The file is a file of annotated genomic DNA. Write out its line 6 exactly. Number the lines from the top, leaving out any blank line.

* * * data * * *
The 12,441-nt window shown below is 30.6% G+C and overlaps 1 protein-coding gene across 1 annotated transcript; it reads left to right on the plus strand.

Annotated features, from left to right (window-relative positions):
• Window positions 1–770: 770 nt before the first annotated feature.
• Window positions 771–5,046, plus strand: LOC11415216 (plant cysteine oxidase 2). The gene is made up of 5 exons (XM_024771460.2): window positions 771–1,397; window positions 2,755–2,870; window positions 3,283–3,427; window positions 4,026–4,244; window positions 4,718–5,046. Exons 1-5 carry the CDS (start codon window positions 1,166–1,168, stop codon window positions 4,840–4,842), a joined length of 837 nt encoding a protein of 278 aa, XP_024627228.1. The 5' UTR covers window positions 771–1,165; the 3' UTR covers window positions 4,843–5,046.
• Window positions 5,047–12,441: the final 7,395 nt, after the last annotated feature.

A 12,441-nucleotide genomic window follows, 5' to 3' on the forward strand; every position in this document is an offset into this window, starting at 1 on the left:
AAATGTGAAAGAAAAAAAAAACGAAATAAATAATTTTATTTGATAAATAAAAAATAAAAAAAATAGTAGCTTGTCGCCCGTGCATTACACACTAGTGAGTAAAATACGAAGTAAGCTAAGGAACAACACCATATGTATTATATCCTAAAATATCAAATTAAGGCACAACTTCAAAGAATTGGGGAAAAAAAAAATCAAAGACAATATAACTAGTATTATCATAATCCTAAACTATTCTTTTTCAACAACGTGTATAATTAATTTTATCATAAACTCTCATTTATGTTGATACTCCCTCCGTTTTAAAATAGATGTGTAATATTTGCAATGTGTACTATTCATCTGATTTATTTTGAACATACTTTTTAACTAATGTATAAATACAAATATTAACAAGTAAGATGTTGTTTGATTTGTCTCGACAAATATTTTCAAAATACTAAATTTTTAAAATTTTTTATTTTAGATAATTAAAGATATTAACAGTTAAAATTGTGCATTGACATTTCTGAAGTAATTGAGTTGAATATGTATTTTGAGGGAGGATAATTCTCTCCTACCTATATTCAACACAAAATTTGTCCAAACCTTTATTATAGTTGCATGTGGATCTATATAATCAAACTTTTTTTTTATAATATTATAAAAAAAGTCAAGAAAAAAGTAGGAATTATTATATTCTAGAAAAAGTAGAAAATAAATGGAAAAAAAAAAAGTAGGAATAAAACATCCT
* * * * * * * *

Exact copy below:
A 12,441-nucleotide genomic window follows, 5' to 3' on the forward strand; every position in this document is an offset into this window, starting at 1 on the left: